A Utah city says it’s not to blame for a landslide that crushed a home earlier this month and forced evacuations in a mountainside community.
No one was injured when the hillside tumbled on Aug. 5 in a subdivision about 10 miles north of Salt Lake City.
North Salt Lake officials approved the sloping development after outside consultants in two separate studies deemed the area safe for homes, according to a statement issued Wednesday on the city website.
It is unclear which officials drafted the statement. City Manager Barry Edwards, when asked, would not identify the officials to The Associated Press but said the city council had approved it.
“The City does not believe it is responsible,” the statement reads, for the “catastrophic” event.
Neighbors disagree, saying in recent weeks that they warned the city of cracks in the slope earlier this summer, and the city was too slow to fix it. Crews began work on the slope the day before the hillside tumbled after first razing the area about a year beforehand.
Although the officials are refusing responsibility, they’re rethinking the permit process, Edwards said.
Previously, North Salt Lake officials have approved such proposed new neighborhoods, even when they worried about the potential for landslides or other hazards in the communities, Edwards said. They deferred, he said, to the outside engineering firms.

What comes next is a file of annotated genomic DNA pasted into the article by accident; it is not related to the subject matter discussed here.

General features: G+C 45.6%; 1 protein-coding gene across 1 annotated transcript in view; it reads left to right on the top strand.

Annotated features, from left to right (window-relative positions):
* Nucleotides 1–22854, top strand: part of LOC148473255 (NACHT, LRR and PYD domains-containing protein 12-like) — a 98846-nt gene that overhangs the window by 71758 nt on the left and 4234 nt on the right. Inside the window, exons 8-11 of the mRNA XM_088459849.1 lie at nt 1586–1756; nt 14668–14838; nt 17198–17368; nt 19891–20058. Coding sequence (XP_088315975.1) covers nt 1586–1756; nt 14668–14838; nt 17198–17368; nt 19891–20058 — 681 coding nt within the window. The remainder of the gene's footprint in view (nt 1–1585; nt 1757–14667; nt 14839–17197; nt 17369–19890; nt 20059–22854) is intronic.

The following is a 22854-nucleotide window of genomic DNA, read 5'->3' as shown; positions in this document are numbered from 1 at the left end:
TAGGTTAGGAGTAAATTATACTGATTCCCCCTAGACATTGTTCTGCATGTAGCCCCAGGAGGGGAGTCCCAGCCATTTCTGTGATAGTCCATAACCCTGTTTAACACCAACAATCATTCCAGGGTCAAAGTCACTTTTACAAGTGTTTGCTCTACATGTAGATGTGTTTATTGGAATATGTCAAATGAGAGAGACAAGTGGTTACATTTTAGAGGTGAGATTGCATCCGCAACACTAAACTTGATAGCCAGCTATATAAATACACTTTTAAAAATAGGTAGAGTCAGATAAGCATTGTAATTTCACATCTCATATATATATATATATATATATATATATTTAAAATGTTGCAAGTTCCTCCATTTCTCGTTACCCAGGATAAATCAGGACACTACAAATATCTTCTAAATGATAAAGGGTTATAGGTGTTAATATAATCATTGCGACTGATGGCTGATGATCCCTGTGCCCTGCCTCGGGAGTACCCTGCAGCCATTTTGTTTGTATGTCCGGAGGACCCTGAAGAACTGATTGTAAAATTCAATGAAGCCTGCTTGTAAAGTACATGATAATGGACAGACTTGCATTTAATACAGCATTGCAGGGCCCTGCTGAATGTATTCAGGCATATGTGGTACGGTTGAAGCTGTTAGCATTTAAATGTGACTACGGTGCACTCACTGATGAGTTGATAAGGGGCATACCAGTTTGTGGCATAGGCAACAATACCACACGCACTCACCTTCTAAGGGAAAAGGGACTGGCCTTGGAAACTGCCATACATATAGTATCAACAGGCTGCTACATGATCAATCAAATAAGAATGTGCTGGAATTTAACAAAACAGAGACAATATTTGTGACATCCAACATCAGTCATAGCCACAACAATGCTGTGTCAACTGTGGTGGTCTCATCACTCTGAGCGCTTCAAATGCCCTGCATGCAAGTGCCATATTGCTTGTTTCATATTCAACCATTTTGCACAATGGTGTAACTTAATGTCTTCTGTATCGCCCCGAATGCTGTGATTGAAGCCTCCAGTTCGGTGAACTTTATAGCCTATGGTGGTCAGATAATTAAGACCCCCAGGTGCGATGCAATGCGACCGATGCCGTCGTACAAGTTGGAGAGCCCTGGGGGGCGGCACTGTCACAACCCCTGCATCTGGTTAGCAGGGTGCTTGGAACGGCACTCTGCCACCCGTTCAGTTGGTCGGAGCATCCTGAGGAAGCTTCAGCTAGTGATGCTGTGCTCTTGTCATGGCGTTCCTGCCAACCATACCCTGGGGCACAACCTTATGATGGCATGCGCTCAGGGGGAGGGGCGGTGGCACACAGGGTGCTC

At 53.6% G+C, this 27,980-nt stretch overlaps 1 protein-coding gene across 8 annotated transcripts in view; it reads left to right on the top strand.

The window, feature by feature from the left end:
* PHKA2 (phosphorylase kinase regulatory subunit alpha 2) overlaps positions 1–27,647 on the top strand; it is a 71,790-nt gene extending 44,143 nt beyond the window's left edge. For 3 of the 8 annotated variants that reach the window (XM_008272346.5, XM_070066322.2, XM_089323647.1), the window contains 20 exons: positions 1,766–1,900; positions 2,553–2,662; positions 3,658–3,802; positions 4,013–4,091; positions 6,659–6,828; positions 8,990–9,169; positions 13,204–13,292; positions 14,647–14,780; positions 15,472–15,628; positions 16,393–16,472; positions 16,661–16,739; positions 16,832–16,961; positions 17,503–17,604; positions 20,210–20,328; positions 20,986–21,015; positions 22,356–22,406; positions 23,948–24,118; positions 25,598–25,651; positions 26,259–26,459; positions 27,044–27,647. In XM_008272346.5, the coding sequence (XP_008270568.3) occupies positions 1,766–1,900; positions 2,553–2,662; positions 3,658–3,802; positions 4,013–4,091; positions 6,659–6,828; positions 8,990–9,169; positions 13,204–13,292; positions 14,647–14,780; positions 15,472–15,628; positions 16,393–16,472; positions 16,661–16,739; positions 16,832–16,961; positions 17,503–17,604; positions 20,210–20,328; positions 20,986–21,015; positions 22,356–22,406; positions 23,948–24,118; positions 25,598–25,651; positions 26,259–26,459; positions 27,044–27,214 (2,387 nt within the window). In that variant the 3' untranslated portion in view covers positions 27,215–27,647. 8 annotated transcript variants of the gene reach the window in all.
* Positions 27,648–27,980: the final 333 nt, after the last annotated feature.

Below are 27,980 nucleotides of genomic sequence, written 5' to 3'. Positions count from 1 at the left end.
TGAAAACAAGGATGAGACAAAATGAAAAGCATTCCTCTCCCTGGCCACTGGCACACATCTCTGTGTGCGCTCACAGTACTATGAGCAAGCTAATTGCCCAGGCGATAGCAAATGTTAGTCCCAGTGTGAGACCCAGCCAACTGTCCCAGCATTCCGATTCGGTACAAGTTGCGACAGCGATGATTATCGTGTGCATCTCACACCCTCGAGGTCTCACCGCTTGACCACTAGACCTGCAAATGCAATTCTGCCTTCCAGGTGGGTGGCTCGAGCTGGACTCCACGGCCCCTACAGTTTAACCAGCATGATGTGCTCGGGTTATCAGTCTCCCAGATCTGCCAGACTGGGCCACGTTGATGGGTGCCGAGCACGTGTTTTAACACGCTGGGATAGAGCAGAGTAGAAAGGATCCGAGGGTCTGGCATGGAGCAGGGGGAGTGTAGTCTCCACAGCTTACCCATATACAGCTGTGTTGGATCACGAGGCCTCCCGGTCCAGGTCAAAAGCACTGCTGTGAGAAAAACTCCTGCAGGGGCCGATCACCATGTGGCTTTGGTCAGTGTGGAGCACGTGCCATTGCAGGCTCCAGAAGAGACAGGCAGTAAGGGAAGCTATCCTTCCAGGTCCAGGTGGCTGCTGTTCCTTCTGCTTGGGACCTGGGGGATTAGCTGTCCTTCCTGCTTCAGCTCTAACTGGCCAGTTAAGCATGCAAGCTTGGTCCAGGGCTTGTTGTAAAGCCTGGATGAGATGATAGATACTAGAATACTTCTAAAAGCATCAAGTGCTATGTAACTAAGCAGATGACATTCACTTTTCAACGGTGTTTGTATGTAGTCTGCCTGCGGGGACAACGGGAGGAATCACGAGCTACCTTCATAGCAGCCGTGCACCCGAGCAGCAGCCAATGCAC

The approach has been: “To stay out of court, you take the safe course, which is to require the studies and unless there’s something abnormal, approve the subdivision,” Edwards said. “We’re going to rethink that strategy.”
From now on, city officials are considering denying such permits despite the studies, even if it means the city must fight lawsuits from developers who contend an area is safe for construction.
Under Utah law, cities aren’t liable for such damages. Once a contractor or developer gets the license, their own builders or contractors assume liability, Utah attorney Jack Helgesen said earlier this month.
When the 400-foot landslide hit at about dawn Aug. 5, eight people scrambled to safety before gravel collapsed the walls and ripped the roof from their house, said family member David Utrilla, who did not live in the home.
The household of extended family members included his parents, siblings, in-laws, nieces and nephews. They are now staying in a temporary home offered by Eaglepointe Development, which built the neighborhood. The firm is collecting donations for the displaced family of 12 who lived in the house valued at about $415,000.
City officials are working to determine whether unpermitted construction work contributed to the disaster. Eaglepointe Vice President Scott Kjar has said that the firm abided by city rules.